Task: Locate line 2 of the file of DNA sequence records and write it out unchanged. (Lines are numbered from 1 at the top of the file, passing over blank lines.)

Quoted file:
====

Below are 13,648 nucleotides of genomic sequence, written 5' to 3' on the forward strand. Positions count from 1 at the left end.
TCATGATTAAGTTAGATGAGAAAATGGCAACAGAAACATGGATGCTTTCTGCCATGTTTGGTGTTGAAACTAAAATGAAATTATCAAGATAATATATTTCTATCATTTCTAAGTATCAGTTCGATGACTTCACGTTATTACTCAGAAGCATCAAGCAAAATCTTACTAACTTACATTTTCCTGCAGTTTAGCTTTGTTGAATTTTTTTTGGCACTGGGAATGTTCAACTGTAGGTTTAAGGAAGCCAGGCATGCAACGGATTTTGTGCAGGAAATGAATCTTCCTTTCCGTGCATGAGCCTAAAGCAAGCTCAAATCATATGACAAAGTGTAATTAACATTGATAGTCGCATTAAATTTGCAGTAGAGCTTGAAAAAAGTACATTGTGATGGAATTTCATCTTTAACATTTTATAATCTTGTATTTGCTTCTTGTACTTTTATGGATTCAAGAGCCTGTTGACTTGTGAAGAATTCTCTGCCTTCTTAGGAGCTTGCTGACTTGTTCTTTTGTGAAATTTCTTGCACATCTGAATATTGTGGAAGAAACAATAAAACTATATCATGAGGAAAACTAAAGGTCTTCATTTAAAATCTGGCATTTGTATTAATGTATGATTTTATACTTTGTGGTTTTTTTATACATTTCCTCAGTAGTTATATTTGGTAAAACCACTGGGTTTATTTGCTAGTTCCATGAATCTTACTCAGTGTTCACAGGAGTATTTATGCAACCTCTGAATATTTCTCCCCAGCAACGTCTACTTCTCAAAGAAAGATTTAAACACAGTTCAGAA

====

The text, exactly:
TCATGATTAAGTTAGATGAGAAAATGGCAACAGAAACATGGATGCTTTCTGCCATGTTTGGTGTTGAAACTAAAATGAAATTATCAAGATAATATATTTCTATCATTTCTAAGTATCAGTTCGATGACTTCACGTTATTACTCAGAAGCATCAAGCAAAATCTTACTAACTTACATTTTCCTGCAGTTTAGCTTTGTTGAATTTTTTTTGGCACTGGGAATGTTCAACTGTAGGTTTAAGGAAGCCAGGCATGCAACGGATTTTGTGCAGGAAATGAATCTTCCTTTCCGTGCATGAGCCTAAAGCAAGCTCAAATCATATGACAAAGTGTAATTAACATTGATAGTCGCATTAAATTTGCAGTAGAGCTTGAAAAAAGTACATTGTGATGGAATTTCATCTTTAACATTTTATAATCTTGTATTTGCTTCTTGTACTTTTATGGATTCAAGAGCCTGTTGACTTGTGAAGAATTCTCTGCCTTCTTAGGAGCTTGCTGACTTGTTCTTTTGTGAAATTTCTTGCACATCTGAATATTGTGGAAGAAACAATAAAACTATATCATGAGGAAAACTAAAGGTCTTCATTTAAAATCTGGCATTTGTATTAATGTATGATTTTATACTTTGTGGTTTTTTTATACATTTCCTCAGTAGTTATATTTGGTAAAACCACTGGGTTTATTTGCTAGTTCCATGAATCTTACTCAGTGTTCACAGGAGTATTTATGCAACCTCTGAATATTTCTCCCCAGCAACGTCTACTTCTCAAAGAAAGATTTAAACACAGTTCAGAA